Common Room Conversation: Tending the (off-campus) hearth

THE QUESTION | For the residents of 65 Edgewood Ave., was moving off campus foolish — or lucky fate?

In Elm City, a pleasant surprise: Beauty beyond Yale

“New Haven.” Yalies shiver at the word. Evocations of demonic flower ladies and (gasp) non-gothic towers swim through our heads. Right?

Wrong. It’s 2 a.m., and I sit on my wooden fire escape on Edgewood listening to strains of “Hotel California” in Spanish sung by the 30-something Miya’s Sushi chefs who are gathered in my living room over cases of Corona and mostly-gone bottles of firecracker sake. Someone raises another toast, and we all trickle next door to continue the party in my Yalie neighbors’ parsley, sage, rosemary and junk-furniture-filled backyard. While we chat, the sun rises over the Rainbow Community Park. Ah, Elm City bliss!

Sure there’s crime. We were robbed in July — forcing the purchase of two new macbooks, 14 new opera dvds, and the cleanup of a fine layer of peanuts scattered on the carpet (we have dubbed our intruder “The Shell Shocker”), but hey, that’s what insurance and our new Macaulay Culkin Home Alone-themed anti-theft system are for (knock three times before entering and say “Queen Mab”).

And sure, there are legions of fungusy coffee grinds in our bathroom (the kitchen sink is too full). And, sure, no one knows whose vomit is encrusted on the rug in our shower. But we like decoration. And it’s not our rug. And, sure, after the break-in, the landlord took two weeks to replace the front door. But trading this for a dorm room would be like turning down a part on Seinfeld for a cameo on Hannah Montana­—like hell I’d do it. My future is at stake.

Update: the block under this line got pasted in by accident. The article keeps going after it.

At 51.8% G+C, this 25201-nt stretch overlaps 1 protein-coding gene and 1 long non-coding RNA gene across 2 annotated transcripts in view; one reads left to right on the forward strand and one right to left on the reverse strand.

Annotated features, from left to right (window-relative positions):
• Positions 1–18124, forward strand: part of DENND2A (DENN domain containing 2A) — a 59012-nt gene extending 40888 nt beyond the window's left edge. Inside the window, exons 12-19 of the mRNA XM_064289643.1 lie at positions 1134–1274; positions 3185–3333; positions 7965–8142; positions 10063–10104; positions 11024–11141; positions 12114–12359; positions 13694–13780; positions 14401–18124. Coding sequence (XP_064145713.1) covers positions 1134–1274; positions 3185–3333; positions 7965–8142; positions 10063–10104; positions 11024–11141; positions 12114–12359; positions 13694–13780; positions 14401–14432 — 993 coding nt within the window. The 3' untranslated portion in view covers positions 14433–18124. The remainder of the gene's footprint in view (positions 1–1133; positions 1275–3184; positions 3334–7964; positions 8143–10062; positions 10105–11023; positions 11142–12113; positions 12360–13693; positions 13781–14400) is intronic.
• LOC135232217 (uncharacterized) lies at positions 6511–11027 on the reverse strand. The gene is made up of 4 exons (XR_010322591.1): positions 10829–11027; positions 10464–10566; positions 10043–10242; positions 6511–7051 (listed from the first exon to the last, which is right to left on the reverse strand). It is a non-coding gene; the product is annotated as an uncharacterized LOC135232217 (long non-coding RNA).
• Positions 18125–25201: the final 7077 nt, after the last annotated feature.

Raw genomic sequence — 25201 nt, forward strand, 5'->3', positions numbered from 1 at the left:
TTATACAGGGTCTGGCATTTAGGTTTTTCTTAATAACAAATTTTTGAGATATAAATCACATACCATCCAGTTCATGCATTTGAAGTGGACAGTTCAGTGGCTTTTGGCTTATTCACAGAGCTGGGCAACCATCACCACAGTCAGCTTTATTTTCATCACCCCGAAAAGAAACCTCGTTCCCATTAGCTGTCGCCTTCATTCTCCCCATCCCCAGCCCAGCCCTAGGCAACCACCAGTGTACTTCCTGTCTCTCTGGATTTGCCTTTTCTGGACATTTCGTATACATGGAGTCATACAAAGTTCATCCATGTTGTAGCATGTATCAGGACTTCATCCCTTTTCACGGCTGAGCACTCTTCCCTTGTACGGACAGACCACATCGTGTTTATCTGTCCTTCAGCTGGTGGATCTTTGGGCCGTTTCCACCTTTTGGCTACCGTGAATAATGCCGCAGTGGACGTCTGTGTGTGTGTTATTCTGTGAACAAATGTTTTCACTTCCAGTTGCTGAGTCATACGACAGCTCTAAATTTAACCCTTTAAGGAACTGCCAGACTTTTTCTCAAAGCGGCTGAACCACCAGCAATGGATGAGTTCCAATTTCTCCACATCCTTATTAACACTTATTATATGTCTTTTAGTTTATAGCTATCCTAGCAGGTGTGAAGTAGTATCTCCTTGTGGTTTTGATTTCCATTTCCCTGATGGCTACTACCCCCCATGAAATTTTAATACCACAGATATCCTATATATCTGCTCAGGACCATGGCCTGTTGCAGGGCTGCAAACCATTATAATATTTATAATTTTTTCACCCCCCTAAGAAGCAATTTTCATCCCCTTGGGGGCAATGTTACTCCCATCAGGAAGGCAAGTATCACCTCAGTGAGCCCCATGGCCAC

Conclusion: I’ll keep my grungy, bohemian aesthetic, thank-you-very-much, and yes, I will buy a flower. New Haven living is never dull, so give Master G my regrets.

O’Hagan Blades is a junior in Saybrook College.


Off-campus, a life that stumbles out of control

It was probably on the 10th morning of waking up to discover my 10th-consecutive dress to be soiled by both the previous evening’s drink of choice and remnants of actual drunken noodle, that I realized that this lifestyle is out of control.

The sad, sad fact that our house is located two blocks from Pierson College and, therefore, many miles away from any sort of normal pressures (read: Yale Security/any normal, productive member of the Yale undergraduate population) to stay sober or to complete the reading for “First-Order Logic,” has only encouraged the four of us to drink anything we want, at anytime we want.

In the 20-something days that we’ve occupied and apartment at 65 Edgewood Ave., an almost offensive number of elaborate fetes have found their way to our place of residence, and, as a result, our refrigerator has become home to a grand assortment of $15 handles of liquor and their corresponding mixers. I haven’t managed to spend more than 10 minutes in the house at a time before Amy/Claire/O’Hagan (my housemate) thrusts a Solo cup into my hands. “We have sooo much Popov left over from the Viola Question party,” Amy/Claire/O’Hagan insists, pouring a can of sugar-free Red Bull into whatever disgusting concoction has started to congeal in the bottom of her cup.